Very few people know that Pico della Mirandola stole the head of the Winged Victory of Samothrace.
–Jo Walton - The Philosopher Kings - c.2015
Thessaly ; book 2
From acclaimed, award-winning author Jo Walton: Philosopher Kings, a tale of gods and humans, and the surprising things they have to learn from one another. Twenty years have elapsed since the events of The Just City. The City, founded by the time-traveling goddess Pallas Athene, organized on the principles espoused in Plato’s Republic and populated by people from all eras of human history, has now split into five cities, and low-level armed conflict between them is not unheard-of.
Twenty years have passed since the end of The Just City and a lot has changed. There are now five cities set up, all following their own version of what they belief makes the perfect society. All striving, in their own way, to be excellent, to allow the children to grow up and to become the best possible rulers, the philosopher kings, of the title.
The cities do not agree on much, and none agree on what should happen to the art they rescued from throughout time. And so war and art-raids have become part of life for the inhabitants of the Just City. And with war there is death and grief and loss. All things that Apollo is only learning to understand and comprehend.
And just like the first book this is a fascinating look at humanity and society. We are all products of the culture we are brought up in, but do we have the capability to be more? To do better than our society, our culture expects of us? And how can we learn to be better without different experiences and outlooks?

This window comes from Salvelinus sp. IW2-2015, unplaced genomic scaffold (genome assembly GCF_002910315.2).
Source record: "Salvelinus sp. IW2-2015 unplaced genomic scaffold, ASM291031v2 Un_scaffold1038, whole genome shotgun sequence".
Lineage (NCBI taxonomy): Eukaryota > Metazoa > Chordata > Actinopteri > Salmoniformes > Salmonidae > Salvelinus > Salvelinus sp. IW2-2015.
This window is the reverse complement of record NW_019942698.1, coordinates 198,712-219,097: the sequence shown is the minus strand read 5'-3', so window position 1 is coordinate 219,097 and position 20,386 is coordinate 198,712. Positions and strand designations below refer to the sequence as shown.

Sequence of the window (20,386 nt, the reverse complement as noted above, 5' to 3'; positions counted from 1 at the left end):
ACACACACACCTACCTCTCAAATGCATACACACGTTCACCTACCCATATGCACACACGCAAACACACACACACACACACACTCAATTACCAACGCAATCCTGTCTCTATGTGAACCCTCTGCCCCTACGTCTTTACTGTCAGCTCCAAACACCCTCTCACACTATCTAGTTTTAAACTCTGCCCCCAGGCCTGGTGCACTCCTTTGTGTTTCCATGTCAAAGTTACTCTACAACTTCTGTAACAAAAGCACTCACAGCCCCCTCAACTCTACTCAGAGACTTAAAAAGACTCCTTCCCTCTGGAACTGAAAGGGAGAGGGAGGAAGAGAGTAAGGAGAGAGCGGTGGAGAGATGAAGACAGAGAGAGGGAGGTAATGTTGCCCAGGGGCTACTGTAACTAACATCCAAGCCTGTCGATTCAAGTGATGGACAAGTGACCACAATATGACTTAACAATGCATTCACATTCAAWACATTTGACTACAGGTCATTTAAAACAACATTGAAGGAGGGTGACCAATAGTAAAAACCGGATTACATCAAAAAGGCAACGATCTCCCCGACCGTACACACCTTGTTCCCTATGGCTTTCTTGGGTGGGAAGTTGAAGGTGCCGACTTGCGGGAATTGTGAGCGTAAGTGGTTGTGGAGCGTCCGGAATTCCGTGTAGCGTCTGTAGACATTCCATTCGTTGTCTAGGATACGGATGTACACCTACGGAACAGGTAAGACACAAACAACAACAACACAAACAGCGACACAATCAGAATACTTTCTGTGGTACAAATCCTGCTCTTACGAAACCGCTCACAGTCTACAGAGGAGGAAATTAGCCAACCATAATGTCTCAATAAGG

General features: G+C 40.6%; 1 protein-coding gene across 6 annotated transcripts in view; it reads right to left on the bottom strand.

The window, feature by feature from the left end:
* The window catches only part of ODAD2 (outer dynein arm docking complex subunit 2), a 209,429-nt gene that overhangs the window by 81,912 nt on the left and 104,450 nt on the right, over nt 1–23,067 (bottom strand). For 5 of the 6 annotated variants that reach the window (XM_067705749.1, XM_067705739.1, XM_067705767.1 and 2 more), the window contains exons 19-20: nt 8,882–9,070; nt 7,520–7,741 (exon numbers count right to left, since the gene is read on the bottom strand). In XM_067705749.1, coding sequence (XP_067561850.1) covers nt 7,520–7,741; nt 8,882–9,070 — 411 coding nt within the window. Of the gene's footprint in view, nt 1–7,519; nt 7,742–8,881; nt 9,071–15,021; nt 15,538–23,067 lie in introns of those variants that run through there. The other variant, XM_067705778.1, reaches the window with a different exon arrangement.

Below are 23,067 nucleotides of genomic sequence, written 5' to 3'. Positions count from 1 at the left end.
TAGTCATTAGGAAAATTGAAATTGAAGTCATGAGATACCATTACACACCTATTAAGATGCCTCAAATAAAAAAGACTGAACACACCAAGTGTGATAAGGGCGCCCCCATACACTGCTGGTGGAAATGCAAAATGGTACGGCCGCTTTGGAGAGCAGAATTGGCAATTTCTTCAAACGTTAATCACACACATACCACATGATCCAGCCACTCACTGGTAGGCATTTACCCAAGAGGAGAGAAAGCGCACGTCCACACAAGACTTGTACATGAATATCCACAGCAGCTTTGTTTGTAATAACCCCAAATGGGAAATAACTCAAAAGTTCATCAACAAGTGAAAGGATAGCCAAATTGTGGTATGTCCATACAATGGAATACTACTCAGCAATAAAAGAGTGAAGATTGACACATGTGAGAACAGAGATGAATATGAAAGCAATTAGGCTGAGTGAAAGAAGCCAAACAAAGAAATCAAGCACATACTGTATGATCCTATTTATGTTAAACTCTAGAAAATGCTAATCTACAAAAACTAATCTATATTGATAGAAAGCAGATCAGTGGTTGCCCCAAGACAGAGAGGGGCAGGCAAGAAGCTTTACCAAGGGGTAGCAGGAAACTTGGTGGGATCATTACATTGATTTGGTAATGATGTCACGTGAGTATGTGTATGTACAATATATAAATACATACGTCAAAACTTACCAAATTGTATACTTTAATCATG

It is the second book in a trilogy, so it is probably better to read it after the first, but I think you might be able to get away with diving straight in. If you are that way inclined1
There’s also a really interesting discussion in the book about rape culture, and how people brought up in a certain way, a certain society, might not even be able to recognise the fact that they are a rapist. And the great thing is that the book never lessens the impact that this rape has, or says “oh, poor man, he didn’t know any better”, it is all about that man realising what he did was wrong and why. Of course that has been a central part of the books from the very beginning, with Apollo wanting to become human to understand why someone would rather be turned into a tree rather than be raped by him. There’s a lot to deal with in that whole storyline, because society is a huge influence on who we are, and what we see as right and wrong. If you have always been raised to believe that something is right and proper, then it can take a huge amount of internal wrangling to recognise that no, it isn’t. It isn’t right at all and there is another way. And then to try and persuade others of that fact!? That’s a pretty big job. But such an important one.
I’m not too well up on philosophy of any kind, never mind Platonic philosophy. I did read The Republic at one stage in college, but to be honest I can’t really remember much of it. But, and purely judging by the rules in Walton’s version, I don’t think I’m all that impressed by it.
Book 3 in the trilogy has just been released, so I’ll have to add that to Mount TBR and finish the journey.
you mad person you ↩